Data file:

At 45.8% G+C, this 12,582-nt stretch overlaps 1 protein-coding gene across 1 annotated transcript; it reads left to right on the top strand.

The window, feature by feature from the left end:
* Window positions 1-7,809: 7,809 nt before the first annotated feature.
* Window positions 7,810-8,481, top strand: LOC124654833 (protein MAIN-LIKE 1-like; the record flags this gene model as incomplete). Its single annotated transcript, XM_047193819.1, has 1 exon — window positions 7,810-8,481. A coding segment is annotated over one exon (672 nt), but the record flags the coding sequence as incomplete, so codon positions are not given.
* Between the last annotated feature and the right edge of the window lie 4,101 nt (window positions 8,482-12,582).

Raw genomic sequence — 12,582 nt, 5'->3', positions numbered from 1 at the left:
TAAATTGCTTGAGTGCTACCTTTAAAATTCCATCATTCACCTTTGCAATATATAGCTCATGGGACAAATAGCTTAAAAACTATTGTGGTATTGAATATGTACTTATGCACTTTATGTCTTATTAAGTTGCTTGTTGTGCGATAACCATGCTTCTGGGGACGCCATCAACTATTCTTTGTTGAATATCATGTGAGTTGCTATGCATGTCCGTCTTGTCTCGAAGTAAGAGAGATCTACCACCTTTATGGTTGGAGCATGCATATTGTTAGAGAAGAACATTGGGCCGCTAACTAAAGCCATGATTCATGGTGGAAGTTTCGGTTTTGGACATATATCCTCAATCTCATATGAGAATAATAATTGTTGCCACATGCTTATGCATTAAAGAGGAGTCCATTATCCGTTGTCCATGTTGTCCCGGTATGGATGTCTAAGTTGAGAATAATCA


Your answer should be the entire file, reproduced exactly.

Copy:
At 45.8% G+C, this 12,582-nt stretch overlaps 1 protein-coding gene across 1 annotated transcript; it reads left to right on the top strand.

The window, feature by feature from the left end:
* Window positions 1-7,809: 7,809 nt before the first annotated feature.
* Window positions 7,810-8,481, top strand: LOC124654833 (protein MAIN-LIKE 1-like; the record flags this gene model as incomplete). Its single annotated transcript, XM_047193819.1, has 1 exon — window positions 7,810-8,481. A coding segment is annotated over one exon (672 nt), but the record flags the coding sequence as incomplete, so codon positions are not given.
* Between the last annotated feature and the right edge of the window lie 4,101 nt (window positions 8,482-12,582).

Raw genomic sequence — 12,582 nt, 5'->3', positions numbered from 1 at the left:
TAAATTGCTTGAGTGCTACCTTTAAAATTCCATCATTCACCTTTGCAATATATAGCTCATGGGACAAATAGCTTAAAAACTATTGTGGTATTGAATATGTACTTATGCACTTTATGTCTTATTAAGTTGCTTGTTGTGCGATAACCATGCTTCTGGGGACGCCATCAACTATTCTTTGTTGAATATCATGTGAGTTGCTATGCATGTCCGTCTTGTCTCGAAGTAAGAGAGATCTACCACCTTTATGGTTGGAGCATGCATATTGTTAGAGAAGAACATTGGGCCGCTAACTAAAGCCATGATTCATGGTGGAAGTTTCGGTTTTGGACATATATCCTCAATCTCATATGAGAATAATAATTGTTGCCACATGCTTATGCATTAAAGAGGAGTCCATTATCCGTTGTCCATGTTGTCCCGGTATGGATGTCTAAGTTGAGAATAATCA